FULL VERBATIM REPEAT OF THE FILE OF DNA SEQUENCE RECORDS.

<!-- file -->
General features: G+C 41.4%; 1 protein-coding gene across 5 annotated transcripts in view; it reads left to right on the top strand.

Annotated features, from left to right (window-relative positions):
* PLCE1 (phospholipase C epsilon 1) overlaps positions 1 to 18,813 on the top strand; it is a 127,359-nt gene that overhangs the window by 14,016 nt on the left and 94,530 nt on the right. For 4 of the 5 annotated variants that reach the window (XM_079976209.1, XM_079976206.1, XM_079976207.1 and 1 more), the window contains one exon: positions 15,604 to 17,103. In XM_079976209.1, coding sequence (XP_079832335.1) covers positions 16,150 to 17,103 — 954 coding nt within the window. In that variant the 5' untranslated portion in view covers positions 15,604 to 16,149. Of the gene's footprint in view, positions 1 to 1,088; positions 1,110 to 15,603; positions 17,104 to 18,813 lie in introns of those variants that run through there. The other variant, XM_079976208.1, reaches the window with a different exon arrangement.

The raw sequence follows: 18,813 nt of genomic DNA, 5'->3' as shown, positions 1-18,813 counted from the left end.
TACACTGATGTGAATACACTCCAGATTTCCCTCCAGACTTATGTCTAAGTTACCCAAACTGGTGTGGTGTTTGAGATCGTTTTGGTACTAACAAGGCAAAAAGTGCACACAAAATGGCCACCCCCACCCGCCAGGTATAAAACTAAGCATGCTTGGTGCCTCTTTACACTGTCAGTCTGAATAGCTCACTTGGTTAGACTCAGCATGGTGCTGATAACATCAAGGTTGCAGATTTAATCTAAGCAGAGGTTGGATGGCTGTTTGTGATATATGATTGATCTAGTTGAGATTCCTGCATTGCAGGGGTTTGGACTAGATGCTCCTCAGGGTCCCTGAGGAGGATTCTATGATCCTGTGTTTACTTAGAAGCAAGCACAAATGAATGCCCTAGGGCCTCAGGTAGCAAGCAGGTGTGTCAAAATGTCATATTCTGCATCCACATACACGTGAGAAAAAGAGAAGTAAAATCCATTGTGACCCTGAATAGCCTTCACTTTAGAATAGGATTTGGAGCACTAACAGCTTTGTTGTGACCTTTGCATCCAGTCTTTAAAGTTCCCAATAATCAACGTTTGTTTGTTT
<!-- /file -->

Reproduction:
General features: G+C 41.4%; 1 protein-coding gene across 5 annotated transcripts in view; it reads left to right on the top strand.

Annotated features, from left to right (window-relative positions):
* PLCE1 (phospholipase C epsilon 1) overlaps positions 1 to 18,813 on the top strand; it is a 127,359-nt gene that overhangs the window by 14,016 nt on the left and 94,530 nt on the right. For 4 of the 5 annotated variants that reach the window (XM_079976209.1, XM_079976206.1, XM_079976207.1 and 1 more), the window contains one exon: positions 15,604 to 17,103. In XM_079976209.1, coding sequence (XP_079832335.1) covers positions 16,150 to 17,103 — 954 coding nt within the window. In that variant the 5' untranslated portion in view covers positions 15,604 to 16,149. Of the gene's footprint in view, positions 1 to 1,088; positions 1,110 to 15,603; positions 17,104 to 18,813 lie in introns of those variants that run through there. The other variant, XM_079976208.1, reaches the window with a different exon arrangement.

The raw sequence follows: 18,813 nt of genomic DNA, 5'->3' as shown, positions 1-18,813 counted from the left end.
TACACTGATGTGAATACACTCCAGATTTCCCTCCAGACTTATGTCTAAGTTACCCAAACTGGTGTGGTGTTTGAGATCGTTTTGGTACTAACAAGGCAAAAAGTGCACACAAAATGGCCACCCCCACCCGCCAGGTATAAAACTAAGCATGCTTGGTGCCTCTTTACACTGTCAGTCTGAATAGCTCACTTGGTTAGACTCAGCATGGTGCTGATAACATCAAGGTTGCAGATTTAATCTAAGCAGAGGTTGGATGGCTGTTTGTGATATATGATTGATCTAGTTGAGATTCCTGCATTGCAGGGGTTTGGACTAGATGCTCCTCAGGGTCCCTGAGGAGGATTCTATGATCCTGTGTTTACTTAGAAGCAAGCACAAATGAATGCCCTAGGGCCTCAGGTAGCAAGCAGGTGTGTCAAAATGTCATATTCTGCATCCACATACACGTGAGAAAAAGAGAAGTAAAATCCATTGTGACCCTGAATAGCCTTCACTTTAGAATAGGATTTGGAGCACTAACAGCTTTGTTGTGACCTTTGCATCCAGTCTTTAAAGTTCCCAATAATCAACGTTTGTTTGTTT